When Carlos C a s t r o , B o n k y Campos and Eduardo Solís climbed Mt. Chirripó, Costa Rica’s highest peak, rising 12,530 feet in the country’s Southern Zone, in February, their arrival at the shelter near the summit was met with cheers, tears, hugs, blazing lights – even though it was hours after normal closing time – and a Channel 11 news crew there to record the event. All three are amputees, and the normally seven-hour hike took them 15. But better late than never.
“We were tired, hungry, cold, sore and wet from the rain, but we proved we could do it,” was their response.
“We wanted to show that life doesn’t end after an amputation,” Castro said. “When you lose a leg and you wake up in the hospital, you feel useless, like you don’t serve for anything anymore. For me, life opened up. It was a challenge.”
Castro, 33, lost his leg while loading a truck three years ago. He now has his own mechanic shop and still drives l8-wheelers.
“Besides, I always wanted to climb Chirripó,” he added.
Campos, 28, an accounting student, lost his leg in a traffic accident. Solís, 27, a heavy equipment operator, lost his when a backhoe fell on him. Today he continues to drive a backhoe.
To achieve their feat, Castro used a new prosthesis, Campos used Canadian-style crutches (the metal ones on which the hands bear the weight) and Solís conventional ones (wooden ones on which the armpits bear most of the weight). All three hail from the Alajuela to Grecia area, northwest of San José, and play sit-down volleyball, basketball and other sports. Last year they traveled to Brazil for a volleyball tournament. A friend and neighbor, Oscar Rodríguez, joined them on Chirripó to record the trip in photos and a notebook.
Climbing Chirripó tests the hardiest among us. The going is very rough. The uphill trail is three to seven feet wide, stony and slippery. Castro used a bamboo staff with a thumb rest on top, and with his prosthesis had it easier than his companions. But they all fell and slid on the stony surface. At other points, the crutches sank up to 10 inches in mud. Although they are all athletes and worked out, they were not prepared for Chirripó, Castro admitted.
“It was very, very rough,” added Solís. At kilometer seven, a park guard tried to persuade them to turn back, but they were already at the halfway point – seven kilometers either way. They ate energy bars and kept going. At kilometer 11, they reached the most difficult part. A forest fire had swept through the area years ago, and the trees were still bare. The wind and the cold made the trek even more painful. It was zero degrees Celsius. Rodríguez had brought along a bottle of tequila, which they used “inside and out” to warm up and to rub on aching necks and shoulders.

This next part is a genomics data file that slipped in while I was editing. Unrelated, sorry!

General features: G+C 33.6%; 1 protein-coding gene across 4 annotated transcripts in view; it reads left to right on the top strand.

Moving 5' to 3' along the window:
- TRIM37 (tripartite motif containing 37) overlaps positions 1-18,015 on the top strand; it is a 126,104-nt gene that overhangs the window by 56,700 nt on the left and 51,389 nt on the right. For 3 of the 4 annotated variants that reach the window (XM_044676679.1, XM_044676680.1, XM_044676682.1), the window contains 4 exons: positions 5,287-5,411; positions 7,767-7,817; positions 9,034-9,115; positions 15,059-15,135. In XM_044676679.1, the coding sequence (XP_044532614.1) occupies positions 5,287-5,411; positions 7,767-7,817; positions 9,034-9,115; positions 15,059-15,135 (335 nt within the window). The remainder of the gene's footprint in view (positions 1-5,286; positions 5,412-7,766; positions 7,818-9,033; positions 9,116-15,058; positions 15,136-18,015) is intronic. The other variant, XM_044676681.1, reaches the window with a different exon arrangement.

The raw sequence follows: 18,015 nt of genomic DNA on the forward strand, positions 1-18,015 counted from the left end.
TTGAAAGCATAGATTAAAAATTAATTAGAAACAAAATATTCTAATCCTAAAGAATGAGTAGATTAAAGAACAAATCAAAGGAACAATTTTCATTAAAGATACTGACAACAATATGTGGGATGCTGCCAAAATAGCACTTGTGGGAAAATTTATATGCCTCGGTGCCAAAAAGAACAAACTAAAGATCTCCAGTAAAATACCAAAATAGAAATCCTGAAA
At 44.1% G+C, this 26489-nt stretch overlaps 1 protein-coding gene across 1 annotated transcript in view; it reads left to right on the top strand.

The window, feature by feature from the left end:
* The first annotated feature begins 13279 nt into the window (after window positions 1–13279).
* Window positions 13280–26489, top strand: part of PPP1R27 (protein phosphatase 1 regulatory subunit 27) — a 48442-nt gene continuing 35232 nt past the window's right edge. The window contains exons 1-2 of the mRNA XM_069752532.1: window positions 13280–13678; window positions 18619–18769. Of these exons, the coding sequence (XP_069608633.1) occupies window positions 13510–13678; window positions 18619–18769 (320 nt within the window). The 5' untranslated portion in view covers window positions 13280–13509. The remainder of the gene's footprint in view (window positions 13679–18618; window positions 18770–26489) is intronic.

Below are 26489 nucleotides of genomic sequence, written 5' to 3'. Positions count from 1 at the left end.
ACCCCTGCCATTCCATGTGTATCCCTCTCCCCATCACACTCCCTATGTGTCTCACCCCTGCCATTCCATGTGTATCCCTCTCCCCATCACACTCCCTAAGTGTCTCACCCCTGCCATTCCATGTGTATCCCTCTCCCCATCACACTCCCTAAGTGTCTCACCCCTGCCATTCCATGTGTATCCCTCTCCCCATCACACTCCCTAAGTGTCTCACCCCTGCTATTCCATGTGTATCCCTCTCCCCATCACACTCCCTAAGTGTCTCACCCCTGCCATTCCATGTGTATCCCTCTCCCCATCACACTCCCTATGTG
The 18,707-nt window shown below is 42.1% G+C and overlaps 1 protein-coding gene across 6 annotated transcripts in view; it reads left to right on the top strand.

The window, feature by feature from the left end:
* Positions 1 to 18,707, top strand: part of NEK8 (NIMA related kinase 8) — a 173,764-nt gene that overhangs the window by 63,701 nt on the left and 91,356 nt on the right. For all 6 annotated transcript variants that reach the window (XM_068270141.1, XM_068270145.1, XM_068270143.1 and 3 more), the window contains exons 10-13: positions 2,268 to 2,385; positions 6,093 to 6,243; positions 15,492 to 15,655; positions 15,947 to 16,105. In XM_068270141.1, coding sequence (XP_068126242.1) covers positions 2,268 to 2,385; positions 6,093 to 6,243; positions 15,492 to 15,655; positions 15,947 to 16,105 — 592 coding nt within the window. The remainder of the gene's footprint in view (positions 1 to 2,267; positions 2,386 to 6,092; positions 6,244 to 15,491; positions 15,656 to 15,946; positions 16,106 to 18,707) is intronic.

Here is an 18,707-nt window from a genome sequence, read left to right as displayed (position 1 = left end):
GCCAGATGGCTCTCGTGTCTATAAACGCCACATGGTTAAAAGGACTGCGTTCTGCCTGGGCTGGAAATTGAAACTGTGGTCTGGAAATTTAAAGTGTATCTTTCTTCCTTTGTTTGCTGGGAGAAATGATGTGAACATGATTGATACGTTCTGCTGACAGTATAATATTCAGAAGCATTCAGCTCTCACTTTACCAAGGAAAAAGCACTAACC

“The path up there is called ‘Los Arrepentidos’ because that’s when people regret they’ve come,” Rodríguez said. Still, they staggered on.
By 6:30 p.m. it was dark, and their only light came from their cell phones, which they scanned along the ground. The stars above were impressive, they said, but too far away to light the path.
At kilometer 13, with two more to go, park guards from the shelter came down to meet them – a glorious sight! The guards brought hot coffee, agua dulce and snacks and flashlights, and they communicated their progress to all those waiting at the top – the TV crew, park employees and other guests. Fifteen hundred meters to go! One kilometer.
Five hundred meters. By now Solís could barely walk. He had taken a nasty spill and pulled muscles in his legs, and his arms hurt from handling the crutches on the 15-kilometer uphill hike.
“We urged him on by saying there was hot soup waiting,” Rodríguez said. “We didn’t know it, but the kitchen staff did have hot soup waiting.”
The shelter was awash with lights when they reached the top and everyone came out to meet them.
“It was a triumph. Euphoric. We experienced something nobody had done before,” Castro said.
“Incredible! Happy! Surprised that we’d made it, but we did it,” echoed the others. It was like a fiesta that night, “a celebration,” Campos said.
Even after a 15-hour climb, there was little sleep that night. It was very cold inside the shelter and the beds were narrow. There was also the excitement of climbing to the top the next day.
The four started out for the final five-kilometer climb, but after two kilometers Solís had to turn back. His leg had swollen and was too painful to continue. It was a disappointment for all.
“We started out together and we wanted to finish up together,” Castro said. He, Campos and Rodríguez reached the top around noon after climbing for four hours.
“It doesn’t matter what religion you are; it’s a spiritual experience,” Rodríguez said.
For Campos and Castro, it was the “incredible feeling” of having achieved the impossible.
While the descent down was anticlimactic and even more difficult because of slipping crutches, sore bodies, loose gravel and mud, they carried along the feeling of success from having climbed Chirripó on one leg.
Now they are thinking of what they can do next. Spelunking in the caves of Barra Honda? Scuba diving? Rappelling? A film of amputees skydiving, rafting and bungee jumping (if they can find a sponsor)?
In the meantime, they have become heroes to their friends, families, TV audiences, to other amputees and to themselves.
Watch for Mitzi Stark’s next “Around Costa Rica” for more on Carlos Castro’s prosthesis.